I also got some great pictures, which I will send soon, including a picture with Elder Caceres, finally! I also got some pictures of the ruins we explored in the morning. There's a church/monastery that was destroyed a long time ago, and it was a neat place to explore! Lots of pictures from there to come! I'm a little sad we couldn't see the volcano, but I'll be back I'm sure. And that was my cool day in Antigua. Next stop: Lake Atitlan! (hopefully!)

Now I would like to tell you about the work a little bit. If everything goes according to plan, we'll have 3 baptisms on the 22nd of January! We set 3 dates this week, at least for a goal for them. One of them is Rosa, who is part of a member family, and the others are William, and Alicia who is new. Alicia was a reference from one of our members. She's probably the most humble person I've had the opportunity to teach. She lives alone, with her two small children, one of whom is sick. She is unemployed, and is living on property where someone is letting her live for the time being. Her family isn't helping her at all, and she's really in a bad way. She came to our branch Christmas party, and her first question was 'How can I join your church?' We're doing our best to help her understand the message we bring to her, and some of the members want to help her out with some temporary help, and to find work, too. We're trying to facilitate that, but we want to make sure she'll be baptized because she has a testimony of the restored gospel, not just because the Church has an excellent welfare program. To me, she seems very enthusiastic and sincere. She's been reading in the Book of Mormon, and she's been praying every day. She didn't attend a church before ours for a long time, so she was even willing to change the way she prays to match ours. I think she'll be great, and I'm excited to be able to see the changes the Gospel can make in her life.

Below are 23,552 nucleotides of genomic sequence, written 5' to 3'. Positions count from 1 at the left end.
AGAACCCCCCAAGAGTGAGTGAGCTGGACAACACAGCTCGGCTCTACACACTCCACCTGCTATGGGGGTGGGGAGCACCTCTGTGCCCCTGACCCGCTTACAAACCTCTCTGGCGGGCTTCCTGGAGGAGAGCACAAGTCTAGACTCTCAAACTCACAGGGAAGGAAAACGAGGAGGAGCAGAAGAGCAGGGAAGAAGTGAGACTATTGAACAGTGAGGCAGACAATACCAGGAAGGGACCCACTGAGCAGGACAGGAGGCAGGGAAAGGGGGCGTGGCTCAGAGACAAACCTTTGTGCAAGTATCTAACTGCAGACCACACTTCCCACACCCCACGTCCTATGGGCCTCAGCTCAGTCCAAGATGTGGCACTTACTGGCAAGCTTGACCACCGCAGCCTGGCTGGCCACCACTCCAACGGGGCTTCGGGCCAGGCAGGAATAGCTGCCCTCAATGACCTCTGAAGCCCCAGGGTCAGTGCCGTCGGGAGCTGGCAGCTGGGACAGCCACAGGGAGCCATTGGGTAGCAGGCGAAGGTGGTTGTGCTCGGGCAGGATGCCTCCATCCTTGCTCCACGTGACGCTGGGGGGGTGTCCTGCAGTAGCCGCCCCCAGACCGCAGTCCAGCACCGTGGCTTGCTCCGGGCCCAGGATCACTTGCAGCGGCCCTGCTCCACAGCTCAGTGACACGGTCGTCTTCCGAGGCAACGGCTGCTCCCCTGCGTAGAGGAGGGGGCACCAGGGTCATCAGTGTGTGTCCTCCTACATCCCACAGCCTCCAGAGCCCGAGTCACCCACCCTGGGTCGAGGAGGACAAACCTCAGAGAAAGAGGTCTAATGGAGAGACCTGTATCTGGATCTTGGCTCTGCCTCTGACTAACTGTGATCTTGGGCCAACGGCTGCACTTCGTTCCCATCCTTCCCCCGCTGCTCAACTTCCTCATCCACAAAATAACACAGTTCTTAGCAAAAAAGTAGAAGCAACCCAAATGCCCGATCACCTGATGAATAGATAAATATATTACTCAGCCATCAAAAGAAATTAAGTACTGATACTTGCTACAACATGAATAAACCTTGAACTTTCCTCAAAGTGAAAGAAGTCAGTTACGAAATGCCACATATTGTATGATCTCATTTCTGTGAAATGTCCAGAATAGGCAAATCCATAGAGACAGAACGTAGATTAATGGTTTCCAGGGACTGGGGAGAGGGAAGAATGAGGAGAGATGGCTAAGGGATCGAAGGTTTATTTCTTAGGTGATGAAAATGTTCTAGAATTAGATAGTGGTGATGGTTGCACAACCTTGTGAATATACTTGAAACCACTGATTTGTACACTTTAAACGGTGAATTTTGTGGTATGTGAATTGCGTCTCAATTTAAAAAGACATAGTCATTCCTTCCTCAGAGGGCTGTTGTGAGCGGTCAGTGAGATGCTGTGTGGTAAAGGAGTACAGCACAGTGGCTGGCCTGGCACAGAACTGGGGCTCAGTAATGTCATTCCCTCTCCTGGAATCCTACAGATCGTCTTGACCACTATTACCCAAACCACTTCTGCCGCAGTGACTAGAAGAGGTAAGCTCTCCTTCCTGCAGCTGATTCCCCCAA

Well, the time is far spent. Thank you all for your thoughts and prayers, and your love. It is all much needed, and much appreciated here on the receiving end. Thank you.

Always remember how much your Savior loves you, and no matter what happens, he is waiting for you to turn to him with open arms.

Until next week!

Yours in the faith,
Elder Nicholas Banks